A tax that would have allowed Minnesota to tax out-of-state healthcare providers was struck down last week by a Minnesota state court. The ruling means healthcare providers from Iowa, Wisconsin and South Dakota don't have to pay a 2% tax on their gross revenues to help fund MinnesotaCare, a healthcare reform measure designed to pay for coverage of the state's 400,000 uninsured and indigent residents. As part of MinnesotaCare, providers who care for 20 or more Minnesotans a year would have been taxed. Supporters of MinnesotaCare said last week the ruling would likely be appealed, although they said out-of-state providers would generate only a small portion of the $70 million expected from all providers.
Florida Gov. Lawton Chiles last week told the Orlando (Fla.) Sentinel that he is in "active" discussions with Columbia/HCA Healthcare Corp. to move the company's headquarters from Louisville, Ky., to Florida. Columbia/HCA officials denied that the $11 billion company has plans to move. In July, Columbia/HCA executives signed a multimillion-dollar deal with the state of Kentucky to keep the corporate headquarters in Louisville. In exchange, Columbia/HCA received a 25-year lease to operate the 404-bed University of Louisville Hospital (July 11, p. 30). Columbia/HCA operates nearly one-fourth of Florida's 195 hospitals. Mr. Chiles told the Sentinel that he discussed relocation plans with Columbia/HCA President and Chief Executive Officer Richard Scott at an Aug. 31 meeting in Tarpon Springs, Fla.
Summit Medical Center in Oakland, Calif., and San Ramon, Calif.-based Hill Physicians Medical Group have agreed to establish an alliance, with 460-bed Summit as the alliance's anchor hospital in northern Alameda County. Other East Bay hospitals are expected to join. Hill Physicians, the largest independent HMO provider in Northern California, includes about 2,000 physicians in the East Bay, Sacramento and San Francisco areas serving more than 200,000 HMO enrollees.
Santa Monica (Calif.) Hospital Medical Center has begun reopening its nine-story acute-care tower, which was damaged during the Southern California earthquake on Jan. 17 and underwent a $4.5 million restoration. The first phase of the reopening began with the building's 47-bed medical/surgical inpatient unit on the sixth floor, increasing the medical center's capacity to 164 beds. All floors slated for immediate occupancy should be completed by Oct. 1, bringing the hospital's capacity to 260 beds. Meanwhile, St. John's Hospital and Health Center in Santa Monica, which was heavily damaged and closed after the quake, is scheduled to reopen Oct. 1. Talks on a merger or affiliation of the two hospitals continue, sources said.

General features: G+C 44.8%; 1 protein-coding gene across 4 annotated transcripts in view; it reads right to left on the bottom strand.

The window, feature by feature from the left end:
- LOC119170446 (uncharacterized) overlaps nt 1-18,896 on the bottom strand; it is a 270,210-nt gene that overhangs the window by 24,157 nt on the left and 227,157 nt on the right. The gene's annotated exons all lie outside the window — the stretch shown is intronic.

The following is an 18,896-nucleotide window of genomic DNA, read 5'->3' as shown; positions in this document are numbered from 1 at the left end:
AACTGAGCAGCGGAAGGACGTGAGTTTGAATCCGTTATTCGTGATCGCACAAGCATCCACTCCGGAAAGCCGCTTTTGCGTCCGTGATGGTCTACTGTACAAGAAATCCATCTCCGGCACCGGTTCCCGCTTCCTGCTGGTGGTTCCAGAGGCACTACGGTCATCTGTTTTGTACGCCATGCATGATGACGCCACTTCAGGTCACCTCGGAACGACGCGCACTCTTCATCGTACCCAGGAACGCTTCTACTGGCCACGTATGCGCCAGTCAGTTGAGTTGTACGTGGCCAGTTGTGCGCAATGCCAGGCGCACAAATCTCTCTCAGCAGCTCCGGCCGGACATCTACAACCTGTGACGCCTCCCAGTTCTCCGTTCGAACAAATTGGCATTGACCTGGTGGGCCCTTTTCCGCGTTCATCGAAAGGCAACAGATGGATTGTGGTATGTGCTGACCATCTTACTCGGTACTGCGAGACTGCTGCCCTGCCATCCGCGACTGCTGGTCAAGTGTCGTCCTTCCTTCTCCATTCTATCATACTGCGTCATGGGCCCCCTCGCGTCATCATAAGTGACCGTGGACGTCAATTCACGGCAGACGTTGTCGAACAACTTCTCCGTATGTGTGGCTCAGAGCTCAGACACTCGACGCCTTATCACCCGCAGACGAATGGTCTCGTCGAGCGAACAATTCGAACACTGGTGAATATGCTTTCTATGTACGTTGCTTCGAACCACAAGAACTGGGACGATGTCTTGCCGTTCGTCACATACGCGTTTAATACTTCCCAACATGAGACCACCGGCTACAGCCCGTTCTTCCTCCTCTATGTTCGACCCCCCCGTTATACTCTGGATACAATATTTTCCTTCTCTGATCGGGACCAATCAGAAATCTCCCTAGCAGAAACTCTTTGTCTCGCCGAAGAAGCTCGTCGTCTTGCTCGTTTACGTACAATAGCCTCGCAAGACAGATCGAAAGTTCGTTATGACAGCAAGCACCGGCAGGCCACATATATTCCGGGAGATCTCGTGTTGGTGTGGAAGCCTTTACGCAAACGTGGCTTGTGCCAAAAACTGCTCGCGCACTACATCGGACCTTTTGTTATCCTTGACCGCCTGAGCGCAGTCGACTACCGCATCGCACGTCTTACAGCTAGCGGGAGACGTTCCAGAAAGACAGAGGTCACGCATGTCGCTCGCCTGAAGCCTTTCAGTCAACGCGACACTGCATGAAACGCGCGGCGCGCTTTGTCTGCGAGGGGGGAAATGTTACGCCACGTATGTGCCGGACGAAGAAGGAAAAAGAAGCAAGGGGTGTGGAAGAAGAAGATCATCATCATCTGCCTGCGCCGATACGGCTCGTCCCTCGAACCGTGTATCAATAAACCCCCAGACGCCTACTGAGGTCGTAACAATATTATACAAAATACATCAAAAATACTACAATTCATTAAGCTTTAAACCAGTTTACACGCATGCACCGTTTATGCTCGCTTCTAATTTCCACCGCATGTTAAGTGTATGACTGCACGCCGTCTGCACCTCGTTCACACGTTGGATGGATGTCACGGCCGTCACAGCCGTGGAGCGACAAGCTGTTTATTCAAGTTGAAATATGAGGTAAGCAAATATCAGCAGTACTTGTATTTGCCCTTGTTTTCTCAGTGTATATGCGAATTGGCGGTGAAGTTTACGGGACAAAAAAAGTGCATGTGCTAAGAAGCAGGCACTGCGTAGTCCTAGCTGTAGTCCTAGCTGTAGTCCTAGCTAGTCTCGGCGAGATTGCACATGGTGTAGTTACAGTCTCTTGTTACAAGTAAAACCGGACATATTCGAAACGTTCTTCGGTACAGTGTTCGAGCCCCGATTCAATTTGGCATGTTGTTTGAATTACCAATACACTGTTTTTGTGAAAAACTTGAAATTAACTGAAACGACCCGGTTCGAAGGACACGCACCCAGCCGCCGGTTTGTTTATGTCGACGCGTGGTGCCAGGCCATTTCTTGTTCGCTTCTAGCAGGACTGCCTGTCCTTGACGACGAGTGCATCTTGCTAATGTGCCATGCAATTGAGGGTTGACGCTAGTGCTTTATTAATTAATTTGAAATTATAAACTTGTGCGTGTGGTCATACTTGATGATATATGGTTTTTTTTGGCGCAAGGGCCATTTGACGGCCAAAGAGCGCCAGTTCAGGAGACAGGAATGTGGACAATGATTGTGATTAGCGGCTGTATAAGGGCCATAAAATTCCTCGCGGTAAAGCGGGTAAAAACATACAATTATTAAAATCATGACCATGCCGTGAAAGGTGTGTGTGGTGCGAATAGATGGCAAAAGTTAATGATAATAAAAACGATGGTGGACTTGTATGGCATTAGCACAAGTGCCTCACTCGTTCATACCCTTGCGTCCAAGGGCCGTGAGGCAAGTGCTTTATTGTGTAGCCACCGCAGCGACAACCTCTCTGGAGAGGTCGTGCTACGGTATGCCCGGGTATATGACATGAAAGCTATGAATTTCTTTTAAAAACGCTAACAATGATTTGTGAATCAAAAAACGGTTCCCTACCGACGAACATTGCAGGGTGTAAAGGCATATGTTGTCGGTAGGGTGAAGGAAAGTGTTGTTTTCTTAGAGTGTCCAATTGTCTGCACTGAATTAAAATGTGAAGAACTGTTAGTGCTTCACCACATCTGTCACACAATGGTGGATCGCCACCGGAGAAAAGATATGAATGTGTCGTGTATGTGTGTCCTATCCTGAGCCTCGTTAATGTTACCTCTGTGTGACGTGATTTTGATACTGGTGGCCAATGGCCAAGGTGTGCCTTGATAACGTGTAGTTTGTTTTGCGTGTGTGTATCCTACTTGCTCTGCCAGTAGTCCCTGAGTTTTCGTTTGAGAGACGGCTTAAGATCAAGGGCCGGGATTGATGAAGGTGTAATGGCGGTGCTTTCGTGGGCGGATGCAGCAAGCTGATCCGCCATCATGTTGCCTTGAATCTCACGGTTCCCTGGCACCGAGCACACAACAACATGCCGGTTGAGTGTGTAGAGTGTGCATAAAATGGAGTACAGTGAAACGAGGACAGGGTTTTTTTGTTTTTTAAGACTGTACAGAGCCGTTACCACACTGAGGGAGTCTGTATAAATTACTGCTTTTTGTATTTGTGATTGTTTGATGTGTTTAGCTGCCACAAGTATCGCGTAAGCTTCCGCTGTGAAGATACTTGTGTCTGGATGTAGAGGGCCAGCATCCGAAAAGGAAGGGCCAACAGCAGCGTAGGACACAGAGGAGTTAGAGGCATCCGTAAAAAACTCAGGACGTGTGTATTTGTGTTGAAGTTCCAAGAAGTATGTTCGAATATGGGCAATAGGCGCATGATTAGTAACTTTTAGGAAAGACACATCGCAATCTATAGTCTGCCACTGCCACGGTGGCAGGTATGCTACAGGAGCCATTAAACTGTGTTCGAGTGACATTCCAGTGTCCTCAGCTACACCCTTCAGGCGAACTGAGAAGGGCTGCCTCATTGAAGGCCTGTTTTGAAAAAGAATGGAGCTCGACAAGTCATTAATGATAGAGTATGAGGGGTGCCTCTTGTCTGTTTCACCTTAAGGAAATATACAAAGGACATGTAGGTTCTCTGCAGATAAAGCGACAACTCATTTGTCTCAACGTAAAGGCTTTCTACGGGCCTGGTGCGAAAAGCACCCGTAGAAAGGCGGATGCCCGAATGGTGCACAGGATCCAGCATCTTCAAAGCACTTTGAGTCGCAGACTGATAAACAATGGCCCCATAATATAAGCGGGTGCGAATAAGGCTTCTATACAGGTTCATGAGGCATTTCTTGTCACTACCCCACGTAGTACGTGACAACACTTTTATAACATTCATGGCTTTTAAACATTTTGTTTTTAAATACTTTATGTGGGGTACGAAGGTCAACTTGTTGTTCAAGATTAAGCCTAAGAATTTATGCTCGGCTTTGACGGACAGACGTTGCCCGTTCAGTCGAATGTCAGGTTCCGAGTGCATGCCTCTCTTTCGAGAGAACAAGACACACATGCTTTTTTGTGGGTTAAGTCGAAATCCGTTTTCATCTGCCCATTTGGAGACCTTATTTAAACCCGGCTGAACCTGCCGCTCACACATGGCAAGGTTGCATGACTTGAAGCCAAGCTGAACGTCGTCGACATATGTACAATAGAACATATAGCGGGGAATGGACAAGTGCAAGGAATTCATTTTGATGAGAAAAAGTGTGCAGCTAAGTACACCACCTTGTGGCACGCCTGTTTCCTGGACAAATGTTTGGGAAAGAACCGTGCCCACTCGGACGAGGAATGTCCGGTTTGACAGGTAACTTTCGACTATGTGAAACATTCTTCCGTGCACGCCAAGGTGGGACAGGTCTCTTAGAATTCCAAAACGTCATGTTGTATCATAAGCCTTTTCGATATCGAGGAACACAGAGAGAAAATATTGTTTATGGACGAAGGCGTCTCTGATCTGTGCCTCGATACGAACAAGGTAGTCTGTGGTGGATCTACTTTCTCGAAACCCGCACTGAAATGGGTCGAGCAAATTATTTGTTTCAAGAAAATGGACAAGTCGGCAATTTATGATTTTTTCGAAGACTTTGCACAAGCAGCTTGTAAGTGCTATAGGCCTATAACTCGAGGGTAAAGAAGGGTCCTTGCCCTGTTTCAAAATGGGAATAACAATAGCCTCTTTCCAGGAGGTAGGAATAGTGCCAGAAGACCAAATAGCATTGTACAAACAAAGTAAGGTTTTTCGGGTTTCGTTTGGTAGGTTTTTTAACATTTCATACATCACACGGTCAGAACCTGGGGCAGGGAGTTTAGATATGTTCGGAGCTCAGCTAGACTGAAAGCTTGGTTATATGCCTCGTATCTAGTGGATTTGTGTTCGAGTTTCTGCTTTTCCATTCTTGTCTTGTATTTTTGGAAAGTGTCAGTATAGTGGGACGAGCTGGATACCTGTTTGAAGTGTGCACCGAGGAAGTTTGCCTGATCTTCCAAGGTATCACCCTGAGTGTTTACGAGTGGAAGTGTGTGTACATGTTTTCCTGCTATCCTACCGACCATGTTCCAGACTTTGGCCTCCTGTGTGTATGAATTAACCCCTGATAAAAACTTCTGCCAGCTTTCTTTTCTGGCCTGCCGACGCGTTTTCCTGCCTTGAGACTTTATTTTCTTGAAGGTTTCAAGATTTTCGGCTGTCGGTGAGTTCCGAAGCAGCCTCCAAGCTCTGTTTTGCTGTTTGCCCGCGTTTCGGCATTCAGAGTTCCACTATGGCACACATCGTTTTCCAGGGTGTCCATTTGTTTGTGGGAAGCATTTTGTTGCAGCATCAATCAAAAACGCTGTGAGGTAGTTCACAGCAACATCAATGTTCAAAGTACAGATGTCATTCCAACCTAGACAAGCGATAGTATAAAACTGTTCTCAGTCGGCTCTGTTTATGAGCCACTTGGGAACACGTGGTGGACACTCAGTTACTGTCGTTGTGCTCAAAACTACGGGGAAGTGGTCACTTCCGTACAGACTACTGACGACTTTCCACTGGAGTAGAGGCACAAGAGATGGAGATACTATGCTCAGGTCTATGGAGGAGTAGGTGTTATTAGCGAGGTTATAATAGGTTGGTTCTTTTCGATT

In another example of a federal crackdown on drug marketing schemes, the Hoffman-LaRoche pharmaceutical company has agreed to pay $450,000 to settle civil charges that it paid grants to physicians to boost sales of an antibiotic. In the terms of its settlement with HHS and the U.S. Justice Department, the Nutley, N.J.-based company denied any liability. HHS said that from 1986 to 1991, Hoffman-LaRoche awarded research grants of $500 to $2,500 to several physicians who performed minimal work of no scientific value. Often, the physicians selected were in positions to recommend Hoffman-LaRoche drugs to other physicians or for inclusion on hospital formularies, HHS said. Last month, HHS issued a "fraud alert" describing drug marketing programs that might violate Medicare and Medicaid fraud-and-abuse statutes (Aug. 29, p. 26).
Alliant Health System and Baptist Healthcare System in Louisville, Ky., last week announced plans for an integrated healthcare system, the first step in developing a statewide healthcare network. Services will be grouped in four components: affiliated physician groups, hospital services, an ambulatory-care network and a health plan division that will develop managed-care plans. The system has not yet been named. Alliant and Baptist will remain autonomous organizations, and their assets and finances remain separate. For months, physicians, board members and staff from Baptist and Alliant have been discussing ways both organizations can work together (Jan. 3, p. 8).-Associated Press